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America’s top diplomat poked at two of Beijing’s pressure points on Tuesday, calling on China to let democracy reign in Hong Kong while urging the Asian giant to free hundreds of thousands of Uygurs held in detention camps in Xinjiang.
US Secretary of State Mike Pompeo expressed support for the people of Hong Kong and the results of “free, fair and peaceful district elections” held over the weekend. On Sunday, more than 70 per cent of eligible voters cast ballots, voting overwhelmingly in favour of pro-democracy candidates who won 17 of 18 council districts.
“We congratulate the people of Hong Kong,” he said. “The United States continues to support democratic values, fundamental freedoms in Hong Kong as guaranteed by the ‘one country, two systems’ framework, and aspirations of the Hong Kong people.”
Pompeo said also that recently leaked Communist Party documents confirmed China was committing “very significant” human rights abuses against Uygurs and other Muslim minorities in mass detention in Xinjiang. “It shows that it’s not random and it is intentional and that it is ongoing,” he said.
The Chinese embassy in Washington did not immediately respond to a request for comment.
But statements by Pompeo and US President Donald Trump on Tuesday highlighted Washington’s own pressure points as well.
Asked whether Trump would sign into law the Hong Kong Human Rights and Democracy Act over Beijing’s strong objections, the secretary waffled, saying he was not going to get ahead of the president or Congress.
The act, passed by both houses by overwhelming bipartisan vetoproof majorities, would subject Chinese and Hong Kong officials perceived to have overseen human rights abuses in the city to personal sanctions.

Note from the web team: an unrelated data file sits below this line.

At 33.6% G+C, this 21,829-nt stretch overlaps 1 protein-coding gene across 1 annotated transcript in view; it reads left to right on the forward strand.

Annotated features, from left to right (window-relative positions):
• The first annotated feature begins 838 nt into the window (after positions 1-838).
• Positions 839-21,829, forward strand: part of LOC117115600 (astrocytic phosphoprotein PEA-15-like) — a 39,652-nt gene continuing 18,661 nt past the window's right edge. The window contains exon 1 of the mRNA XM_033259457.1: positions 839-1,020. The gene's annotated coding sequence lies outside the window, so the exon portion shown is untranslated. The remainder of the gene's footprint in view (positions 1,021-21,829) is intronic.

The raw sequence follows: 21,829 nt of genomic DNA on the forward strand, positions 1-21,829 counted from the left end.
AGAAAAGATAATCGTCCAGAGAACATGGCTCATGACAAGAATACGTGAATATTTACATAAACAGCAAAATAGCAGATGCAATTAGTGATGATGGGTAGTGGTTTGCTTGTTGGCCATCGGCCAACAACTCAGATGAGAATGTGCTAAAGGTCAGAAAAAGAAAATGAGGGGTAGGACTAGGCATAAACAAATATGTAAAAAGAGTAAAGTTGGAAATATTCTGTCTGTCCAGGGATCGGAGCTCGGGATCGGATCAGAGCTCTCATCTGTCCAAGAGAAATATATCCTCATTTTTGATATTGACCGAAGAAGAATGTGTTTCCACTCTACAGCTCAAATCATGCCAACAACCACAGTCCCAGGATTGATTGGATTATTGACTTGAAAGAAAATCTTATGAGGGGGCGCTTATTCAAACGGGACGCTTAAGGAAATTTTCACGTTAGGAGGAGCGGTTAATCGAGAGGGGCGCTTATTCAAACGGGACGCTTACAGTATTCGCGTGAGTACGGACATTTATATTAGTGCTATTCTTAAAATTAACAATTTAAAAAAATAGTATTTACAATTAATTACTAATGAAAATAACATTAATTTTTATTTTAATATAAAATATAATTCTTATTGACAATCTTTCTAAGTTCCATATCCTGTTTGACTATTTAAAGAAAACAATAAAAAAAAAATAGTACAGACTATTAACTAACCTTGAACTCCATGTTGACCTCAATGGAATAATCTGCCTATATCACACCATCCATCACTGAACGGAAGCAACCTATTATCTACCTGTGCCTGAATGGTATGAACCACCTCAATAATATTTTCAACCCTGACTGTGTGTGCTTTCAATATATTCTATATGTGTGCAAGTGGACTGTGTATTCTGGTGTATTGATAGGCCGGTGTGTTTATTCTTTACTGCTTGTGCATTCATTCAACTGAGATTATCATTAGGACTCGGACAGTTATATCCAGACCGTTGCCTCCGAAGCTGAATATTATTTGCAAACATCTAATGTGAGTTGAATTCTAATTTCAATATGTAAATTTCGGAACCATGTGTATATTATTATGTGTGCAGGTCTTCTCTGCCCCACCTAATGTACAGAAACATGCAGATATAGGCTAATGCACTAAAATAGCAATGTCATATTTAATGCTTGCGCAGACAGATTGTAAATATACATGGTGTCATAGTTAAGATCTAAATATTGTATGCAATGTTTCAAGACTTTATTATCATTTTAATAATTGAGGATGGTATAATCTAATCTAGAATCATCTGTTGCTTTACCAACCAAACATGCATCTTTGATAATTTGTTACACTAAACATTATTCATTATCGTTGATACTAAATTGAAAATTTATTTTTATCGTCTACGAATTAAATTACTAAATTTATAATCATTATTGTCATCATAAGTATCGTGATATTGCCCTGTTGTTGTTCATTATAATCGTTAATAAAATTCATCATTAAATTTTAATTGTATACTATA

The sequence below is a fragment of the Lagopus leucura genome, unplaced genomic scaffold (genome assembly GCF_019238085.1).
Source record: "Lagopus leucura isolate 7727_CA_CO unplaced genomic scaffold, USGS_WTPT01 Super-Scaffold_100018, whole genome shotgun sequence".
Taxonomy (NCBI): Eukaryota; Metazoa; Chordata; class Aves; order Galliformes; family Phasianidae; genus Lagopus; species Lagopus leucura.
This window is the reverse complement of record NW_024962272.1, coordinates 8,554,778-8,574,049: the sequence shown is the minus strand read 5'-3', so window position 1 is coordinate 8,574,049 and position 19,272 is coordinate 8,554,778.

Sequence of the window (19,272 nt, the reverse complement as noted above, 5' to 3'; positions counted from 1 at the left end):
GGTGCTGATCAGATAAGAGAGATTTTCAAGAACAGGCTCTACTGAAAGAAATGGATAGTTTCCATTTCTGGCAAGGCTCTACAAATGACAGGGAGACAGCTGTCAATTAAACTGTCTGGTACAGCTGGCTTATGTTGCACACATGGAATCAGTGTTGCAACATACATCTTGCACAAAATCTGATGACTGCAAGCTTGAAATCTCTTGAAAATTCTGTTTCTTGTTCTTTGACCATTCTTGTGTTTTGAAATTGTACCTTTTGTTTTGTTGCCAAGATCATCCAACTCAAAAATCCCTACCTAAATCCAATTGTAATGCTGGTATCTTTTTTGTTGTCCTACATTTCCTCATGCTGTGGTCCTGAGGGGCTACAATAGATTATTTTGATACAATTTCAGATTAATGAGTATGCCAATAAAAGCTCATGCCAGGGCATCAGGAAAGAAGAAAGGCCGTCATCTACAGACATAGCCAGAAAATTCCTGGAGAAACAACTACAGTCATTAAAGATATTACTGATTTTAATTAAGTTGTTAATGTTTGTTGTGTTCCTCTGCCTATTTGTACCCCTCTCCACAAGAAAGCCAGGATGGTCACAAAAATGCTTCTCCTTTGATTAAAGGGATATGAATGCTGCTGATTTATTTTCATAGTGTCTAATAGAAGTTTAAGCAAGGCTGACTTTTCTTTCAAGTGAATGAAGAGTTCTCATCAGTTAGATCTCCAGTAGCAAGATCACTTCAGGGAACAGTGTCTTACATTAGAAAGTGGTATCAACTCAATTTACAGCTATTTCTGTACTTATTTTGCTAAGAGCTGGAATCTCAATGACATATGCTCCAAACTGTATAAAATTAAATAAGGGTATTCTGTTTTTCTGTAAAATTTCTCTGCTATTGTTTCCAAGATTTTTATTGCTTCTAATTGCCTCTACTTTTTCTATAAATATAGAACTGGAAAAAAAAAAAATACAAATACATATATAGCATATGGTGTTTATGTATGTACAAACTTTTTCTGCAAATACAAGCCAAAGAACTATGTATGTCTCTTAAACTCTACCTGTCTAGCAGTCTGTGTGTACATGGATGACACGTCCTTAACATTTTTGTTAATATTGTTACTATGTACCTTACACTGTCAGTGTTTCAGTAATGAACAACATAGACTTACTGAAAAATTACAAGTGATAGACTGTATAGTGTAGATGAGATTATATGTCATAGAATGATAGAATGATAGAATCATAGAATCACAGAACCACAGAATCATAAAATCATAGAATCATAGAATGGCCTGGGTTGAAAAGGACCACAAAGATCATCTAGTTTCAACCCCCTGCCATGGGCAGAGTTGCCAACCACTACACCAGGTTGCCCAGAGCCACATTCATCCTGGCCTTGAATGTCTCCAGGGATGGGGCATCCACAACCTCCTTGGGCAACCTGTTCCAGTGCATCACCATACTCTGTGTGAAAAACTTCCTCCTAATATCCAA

Analysts say Trump faces a dilemma: he badly wants a “phase one” trade deal with China – particularly one involving large purchases of US farm goods – to bolster support with his political base in advance of the 2020 election. But he also does not want to be humiliated by having any presidential veto of the bill overridden by Congress.
“They’re close to moving forward on a trade deal and he doesn’t want to upset that. And on a personal level, he doesn’t care that much about Hong Kong,” said Jeffrey Wright, an analyst with the Eurasia Group consultancy.
“Then there are all these people in Congress lined up in support of human rights. He’s trying to square all that.”
These competing pressures were on prominent display on Tuesday during Trump’s comments to reporters in the Oval Office.
“We’re in the final throes of a very important deal, I guess you could say one of the most important deals in trade ever,” he said. “It’s going very well, but at the same time we want to see it go well in Hong Kong.”
Asked whether he had a message for the Hong Kong people, Trump further highlighted his divided mindset.
“We’re with them,” he said, before quickly adding: “I have a very good relationship, as you know, with [Chinese President Xi Jinping].”